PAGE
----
Changes or abnormalities in the breast can be detected in a variety of ways: through a mammogram or other imaging test, a clinical breast exam and through breast self-awareness.
The mammogram, which is an x-ray image of the breast, is usually the most effective way to screen for breast cancer. Because treatment is most effective when the cancer is at an early stage, periodic mammograms increase the odds of successful treatment.
The American College of Obstetricians and Gynecologists (ACOG) updated its guidelines for breast cancer screenings in 2017 and has reaffirmed them in 2019:
- All women age 40 and over should be offered mammography screenings beginning at age 40 and women who have a normal risk of breast cancer should consider having a mammogram screening every year or every other year beginning between the ages of 40-49.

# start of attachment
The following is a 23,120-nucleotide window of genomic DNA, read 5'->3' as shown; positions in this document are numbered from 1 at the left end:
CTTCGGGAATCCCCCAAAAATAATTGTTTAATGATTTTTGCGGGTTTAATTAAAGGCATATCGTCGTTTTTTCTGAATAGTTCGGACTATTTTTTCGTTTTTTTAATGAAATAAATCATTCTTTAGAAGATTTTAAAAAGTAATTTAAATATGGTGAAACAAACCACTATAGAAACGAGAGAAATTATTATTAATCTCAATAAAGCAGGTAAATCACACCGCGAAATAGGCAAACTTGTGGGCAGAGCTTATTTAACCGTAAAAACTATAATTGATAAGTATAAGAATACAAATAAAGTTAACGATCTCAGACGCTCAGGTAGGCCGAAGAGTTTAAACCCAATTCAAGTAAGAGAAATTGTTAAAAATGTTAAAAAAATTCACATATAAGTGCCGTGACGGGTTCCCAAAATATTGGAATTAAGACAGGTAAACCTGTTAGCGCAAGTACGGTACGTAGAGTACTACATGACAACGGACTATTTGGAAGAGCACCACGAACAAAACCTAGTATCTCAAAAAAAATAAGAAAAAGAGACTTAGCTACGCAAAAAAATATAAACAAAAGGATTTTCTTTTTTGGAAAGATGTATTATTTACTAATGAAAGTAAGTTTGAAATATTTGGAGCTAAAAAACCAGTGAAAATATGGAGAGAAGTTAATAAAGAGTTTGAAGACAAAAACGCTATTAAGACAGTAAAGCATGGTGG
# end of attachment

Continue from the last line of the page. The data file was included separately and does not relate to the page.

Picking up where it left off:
- All women age 50 and older should have a mammogram every one or two years.
These are general recommendations, and your physician will make specific recommendations for screenings based upon your medical history and risk factors.
“Getting a mammogram at the times recommended by your physician is one of the most important things every woman can do for her health,” says Dr. Lindsay Breedlove Tate, an obstetrician and gynecologist. “Mammograms have saved countless lives because the earlier cancer is detected, the more effective treatment is likely to be.”
In some cases, a mammogram may be inconclusive, in which case the physician may order an additional diagnostic imaging exam, such as a 3-D mammogram, an ultrasound or an MRI to make a better assessment.
Clinical Breast Exams
For women with normal risk who are too young for mammograms, your physician may suggest a clinical breast exam as part of a regular check-up or well-woman exam. This is a physical examination at the doctor’s office in which the physician examines the breasts for any abnormalities.